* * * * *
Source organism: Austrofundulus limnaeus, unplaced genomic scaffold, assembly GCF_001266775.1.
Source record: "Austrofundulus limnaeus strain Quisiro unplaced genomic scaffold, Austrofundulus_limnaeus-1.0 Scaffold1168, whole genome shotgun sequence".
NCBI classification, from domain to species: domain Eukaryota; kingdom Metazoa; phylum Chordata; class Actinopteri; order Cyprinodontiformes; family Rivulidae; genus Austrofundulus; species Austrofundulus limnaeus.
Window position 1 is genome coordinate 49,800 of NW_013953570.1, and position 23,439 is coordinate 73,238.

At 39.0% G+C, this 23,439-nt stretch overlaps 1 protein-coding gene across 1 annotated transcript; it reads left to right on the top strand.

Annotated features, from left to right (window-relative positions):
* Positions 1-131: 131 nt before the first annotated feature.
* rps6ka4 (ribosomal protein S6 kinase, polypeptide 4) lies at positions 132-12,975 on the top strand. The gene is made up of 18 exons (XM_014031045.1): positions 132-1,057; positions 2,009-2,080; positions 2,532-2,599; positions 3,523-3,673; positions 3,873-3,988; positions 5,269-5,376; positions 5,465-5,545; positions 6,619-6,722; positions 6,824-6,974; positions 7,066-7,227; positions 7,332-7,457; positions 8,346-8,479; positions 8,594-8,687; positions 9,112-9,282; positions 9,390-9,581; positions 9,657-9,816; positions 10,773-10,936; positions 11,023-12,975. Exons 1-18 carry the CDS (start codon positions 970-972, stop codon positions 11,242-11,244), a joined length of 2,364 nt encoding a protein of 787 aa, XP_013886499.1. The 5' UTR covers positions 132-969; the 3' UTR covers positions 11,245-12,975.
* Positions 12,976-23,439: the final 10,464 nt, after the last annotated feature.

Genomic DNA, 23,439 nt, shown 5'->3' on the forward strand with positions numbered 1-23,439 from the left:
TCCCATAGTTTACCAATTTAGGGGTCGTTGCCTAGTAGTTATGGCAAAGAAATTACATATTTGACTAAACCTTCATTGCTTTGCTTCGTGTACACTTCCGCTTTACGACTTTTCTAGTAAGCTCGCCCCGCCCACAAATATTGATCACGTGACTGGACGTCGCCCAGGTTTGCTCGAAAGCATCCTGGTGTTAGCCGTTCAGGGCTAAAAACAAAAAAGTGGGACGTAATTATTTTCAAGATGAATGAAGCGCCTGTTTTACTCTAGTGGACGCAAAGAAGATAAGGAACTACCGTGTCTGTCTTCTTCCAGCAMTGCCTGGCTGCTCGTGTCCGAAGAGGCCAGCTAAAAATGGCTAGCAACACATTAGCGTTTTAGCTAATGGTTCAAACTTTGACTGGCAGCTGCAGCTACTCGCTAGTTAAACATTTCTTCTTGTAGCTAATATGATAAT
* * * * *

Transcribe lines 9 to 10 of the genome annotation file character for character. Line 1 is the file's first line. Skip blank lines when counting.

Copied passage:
* Positions 12,976-23,439: the final 10,464 nt, after the last annotated feature.

Genomic DNA, 23,439 nt, shown 5'->3' on the forward strand with positions numbered 1-23,439 from the left: